Pivotal U.S. Elections: Then and Now

Inaugural Forum:

"The Election of 1860 and Its Contemporary Significance"

On April 19, 2016, the UT College of Liberal Arts and Humanities Texas hosted an evening of discussion about citizenship, democracy, and pivotal presidential elections in American history at the Glickman Conference Center at The University of Texas at Austin. Expert faculty analyzed, through an interdisciplinary lens, the political forces, issues, and consequences of the election of 1860 as well as its parallels to subsequent elections and its relevance today.

Excerpts from faculty presentations and photographs from "The Election of 1860 and Its Contemporary Significance" inaugural forum are featured in our August 2016 e-newsletter.

Participating scholars included Michael Les Benedict (The Ohio State University), Daniel Feller (University of Tennessee), Randall Fuller (University of Tulsa), Andrew Torget (University of North Texas), and Daina Ramey Berry, George B. Forgie, Jacqueline Jones, and Jeremi Suri from The University of Texas at Austin. The Honorable Thomas R. Phillips, former Chief Justice of the Texas Supreme Court, served as moderator. The program was free and open to the public. Texas teachers who attended received CPE credit.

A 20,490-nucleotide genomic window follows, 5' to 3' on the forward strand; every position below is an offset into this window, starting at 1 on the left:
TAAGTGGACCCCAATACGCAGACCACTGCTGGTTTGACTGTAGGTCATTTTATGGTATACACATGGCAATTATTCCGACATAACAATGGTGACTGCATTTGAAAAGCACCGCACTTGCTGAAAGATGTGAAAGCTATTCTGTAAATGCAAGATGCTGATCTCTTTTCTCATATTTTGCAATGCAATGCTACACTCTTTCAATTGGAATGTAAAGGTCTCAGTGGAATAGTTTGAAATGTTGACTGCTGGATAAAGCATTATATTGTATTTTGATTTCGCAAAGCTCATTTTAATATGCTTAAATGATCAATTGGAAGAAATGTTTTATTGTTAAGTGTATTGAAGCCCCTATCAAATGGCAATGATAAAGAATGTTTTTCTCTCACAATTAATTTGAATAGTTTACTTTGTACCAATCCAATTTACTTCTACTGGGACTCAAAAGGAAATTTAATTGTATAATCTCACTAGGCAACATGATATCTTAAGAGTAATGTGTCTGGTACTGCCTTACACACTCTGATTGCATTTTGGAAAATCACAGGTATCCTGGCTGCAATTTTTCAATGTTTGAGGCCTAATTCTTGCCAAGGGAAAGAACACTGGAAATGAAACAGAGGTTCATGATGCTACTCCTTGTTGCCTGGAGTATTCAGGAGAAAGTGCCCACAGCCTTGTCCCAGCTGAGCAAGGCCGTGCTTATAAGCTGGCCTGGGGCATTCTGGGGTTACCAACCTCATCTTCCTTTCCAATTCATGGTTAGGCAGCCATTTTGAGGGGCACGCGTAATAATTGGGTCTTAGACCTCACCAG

Recommended Readings

The scholars participating in this program recommend the following reading selections, which provide additional context for the topics addressed at the inaugural forum:

Daina Ramey Berry, The Rise of Abolitionism
George Forgie, The Emergence of the Republican Party
Randall Fuller, How Writing Influenced Public Opinion
Daniel Feller, Efforts to Compromise
Andrew Torget, The Situation in Texas
Jacqueline Jones, The Human and Economic Cost of the Civil War
Michael Les Benedict, The Impact on the U.S. Constitution

The public forum series Pivotal U.S. Elections: Then and Now was made possible in part by a Humanities in the Public Square grant from the National Endowment for the Humanities: Celebrating 50 Years of Excellence.

Dividing the National Map. Cincinnati, 1860. Political cartoon satirizing the U.S. presidential election of 1860 in which four candidates vie for the office. Prints and Photographs Division, Library of Congress.

Questions about this program?

Call 512.440.1991 or email ktyler@humanitiestexas.org.

Andrew J. Torget, associate professor of history and director of the Digital History Lab at University of North Texas, delivers a talk on the election of 1860 on February 17, 2016, at the Region 15 Education Service Center in San Angelo, Texas. Torget's presentation was part of "Slavery, Secession, the Civil War, and Reconstruction," a professional development workshop for classroom teachers.